Extract from the Paper
Are South Africans using their democratic rights to hold their government to account and to ensure that it responds to them? Are foreign aid donors, who repeatedly stress their support for South Africa’s new democracy, using their resources to help citizens to do that and to ensure that the democratic system works for them?
While much has been written about democracy, it is easy to forget that it is meant to ensure that rulers govern on behalf of, and are therefore responsible to, citizens. The primary means of ensuring this is regular elections, which enable citizens to remove from office representatives who do not respond to or effectively serve them. But, if this were the only method, it would offer those to whom governments are responsible only a weak means of ensuring responsiveness.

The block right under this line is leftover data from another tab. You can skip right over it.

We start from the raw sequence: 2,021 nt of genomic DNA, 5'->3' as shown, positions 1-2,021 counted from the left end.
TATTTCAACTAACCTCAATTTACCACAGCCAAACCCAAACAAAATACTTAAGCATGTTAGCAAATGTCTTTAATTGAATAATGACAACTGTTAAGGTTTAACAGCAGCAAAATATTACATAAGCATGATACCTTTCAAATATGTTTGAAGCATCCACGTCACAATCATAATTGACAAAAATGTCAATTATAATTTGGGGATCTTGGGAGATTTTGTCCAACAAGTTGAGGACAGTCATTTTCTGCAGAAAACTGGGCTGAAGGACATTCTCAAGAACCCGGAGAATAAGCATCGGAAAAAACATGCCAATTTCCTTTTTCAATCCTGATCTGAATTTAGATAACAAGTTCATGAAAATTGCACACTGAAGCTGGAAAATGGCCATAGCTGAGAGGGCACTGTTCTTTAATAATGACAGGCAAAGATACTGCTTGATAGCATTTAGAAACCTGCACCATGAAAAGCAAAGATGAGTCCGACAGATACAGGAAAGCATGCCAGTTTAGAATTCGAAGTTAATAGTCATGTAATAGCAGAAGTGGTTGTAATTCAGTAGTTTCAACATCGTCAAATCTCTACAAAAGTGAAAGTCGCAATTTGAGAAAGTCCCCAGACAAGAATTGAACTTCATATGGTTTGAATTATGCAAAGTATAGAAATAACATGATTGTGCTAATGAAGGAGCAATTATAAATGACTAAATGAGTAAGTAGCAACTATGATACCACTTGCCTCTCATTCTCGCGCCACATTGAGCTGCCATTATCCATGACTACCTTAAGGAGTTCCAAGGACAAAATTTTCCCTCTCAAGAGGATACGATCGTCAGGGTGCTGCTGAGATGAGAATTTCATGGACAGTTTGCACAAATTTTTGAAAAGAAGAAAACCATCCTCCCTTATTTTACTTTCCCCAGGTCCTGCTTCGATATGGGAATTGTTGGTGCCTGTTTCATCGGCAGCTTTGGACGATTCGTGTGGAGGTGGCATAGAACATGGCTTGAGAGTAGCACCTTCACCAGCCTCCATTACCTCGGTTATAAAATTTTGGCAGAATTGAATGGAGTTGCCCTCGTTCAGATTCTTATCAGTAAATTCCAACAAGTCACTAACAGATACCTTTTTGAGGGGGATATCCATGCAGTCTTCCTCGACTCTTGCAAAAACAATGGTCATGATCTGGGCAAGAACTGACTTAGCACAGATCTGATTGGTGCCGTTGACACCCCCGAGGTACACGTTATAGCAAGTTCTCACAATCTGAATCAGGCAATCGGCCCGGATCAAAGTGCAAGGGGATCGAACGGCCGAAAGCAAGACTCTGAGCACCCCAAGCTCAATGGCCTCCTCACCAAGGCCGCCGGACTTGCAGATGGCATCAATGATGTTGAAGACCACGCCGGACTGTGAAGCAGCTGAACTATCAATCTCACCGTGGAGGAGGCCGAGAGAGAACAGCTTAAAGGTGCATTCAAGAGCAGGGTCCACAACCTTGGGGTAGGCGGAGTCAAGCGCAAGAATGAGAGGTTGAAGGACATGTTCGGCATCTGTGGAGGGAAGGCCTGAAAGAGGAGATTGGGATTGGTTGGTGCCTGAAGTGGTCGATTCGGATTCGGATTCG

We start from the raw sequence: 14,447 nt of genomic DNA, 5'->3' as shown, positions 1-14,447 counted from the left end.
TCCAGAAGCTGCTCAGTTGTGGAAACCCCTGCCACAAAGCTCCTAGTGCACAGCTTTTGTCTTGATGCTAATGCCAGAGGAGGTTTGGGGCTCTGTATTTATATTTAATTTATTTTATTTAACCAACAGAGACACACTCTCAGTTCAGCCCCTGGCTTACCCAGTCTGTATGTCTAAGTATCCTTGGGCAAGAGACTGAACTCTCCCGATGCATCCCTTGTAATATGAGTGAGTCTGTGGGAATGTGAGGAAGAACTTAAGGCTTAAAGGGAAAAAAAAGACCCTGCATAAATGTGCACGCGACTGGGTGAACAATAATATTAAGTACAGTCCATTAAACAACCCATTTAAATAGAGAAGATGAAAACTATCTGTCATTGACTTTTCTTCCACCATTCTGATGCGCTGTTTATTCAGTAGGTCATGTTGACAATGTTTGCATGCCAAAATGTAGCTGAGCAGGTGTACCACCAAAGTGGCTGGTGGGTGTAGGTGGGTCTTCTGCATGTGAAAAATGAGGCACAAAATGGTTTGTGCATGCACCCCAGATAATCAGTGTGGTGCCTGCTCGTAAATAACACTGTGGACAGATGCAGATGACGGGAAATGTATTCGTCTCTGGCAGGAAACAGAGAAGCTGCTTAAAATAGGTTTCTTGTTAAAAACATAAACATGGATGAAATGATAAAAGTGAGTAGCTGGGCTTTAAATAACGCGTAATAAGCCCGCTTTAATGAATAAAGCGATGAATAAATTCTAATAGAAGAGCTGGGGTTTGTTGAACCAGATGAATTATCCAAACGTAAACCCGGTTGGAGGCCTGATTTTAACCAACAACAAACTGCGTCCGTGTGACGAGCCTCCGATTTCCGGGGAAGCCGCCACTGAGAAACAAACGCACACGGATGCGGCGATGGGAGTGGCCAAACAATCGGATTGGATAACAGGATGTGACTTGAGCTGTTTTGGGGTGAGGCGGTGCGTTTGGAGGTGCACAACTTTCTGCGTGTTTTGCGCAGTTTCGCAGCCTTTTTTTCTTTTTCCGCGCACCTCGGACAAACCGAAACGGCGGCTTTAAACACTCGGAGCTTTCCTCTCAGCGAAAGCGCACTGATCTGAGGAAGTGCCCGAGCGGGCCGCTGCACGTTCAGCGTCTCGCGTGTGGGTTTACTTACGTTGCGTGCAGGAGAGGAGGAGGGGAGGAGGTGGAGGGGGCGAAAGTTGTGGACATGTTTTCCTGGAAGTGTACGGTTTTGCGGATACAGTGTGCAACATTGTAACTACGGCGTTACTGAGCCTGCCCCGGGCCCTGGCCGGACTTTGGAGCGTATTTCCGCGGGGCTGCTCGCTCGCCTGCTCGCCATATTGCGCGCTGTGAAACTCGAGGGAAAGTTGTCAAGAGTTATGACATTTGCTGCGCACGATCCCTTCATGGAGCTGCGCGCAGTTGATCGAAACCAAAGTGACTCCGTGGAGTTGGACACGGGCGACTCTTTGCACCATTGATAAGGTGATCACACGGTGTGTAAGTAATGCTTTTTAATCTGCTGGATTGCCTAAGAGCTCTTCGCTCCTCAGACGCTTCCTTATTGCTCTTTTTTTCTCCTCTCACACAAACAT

It is therefore a core element of democracy that citizens enjoy, between elections, the right and capacity to pronounce on government actions and policies and seek to influence them. And, while citizens enjoy this right as individuals, they are unlikely to be able to exert much influence unless they combine with others who share their interests or values. The associations in which citizens do this, organizations of civil society, are therefore crucial instruments of government accountability and responsiveness in a democracy.
To read the full report, click here.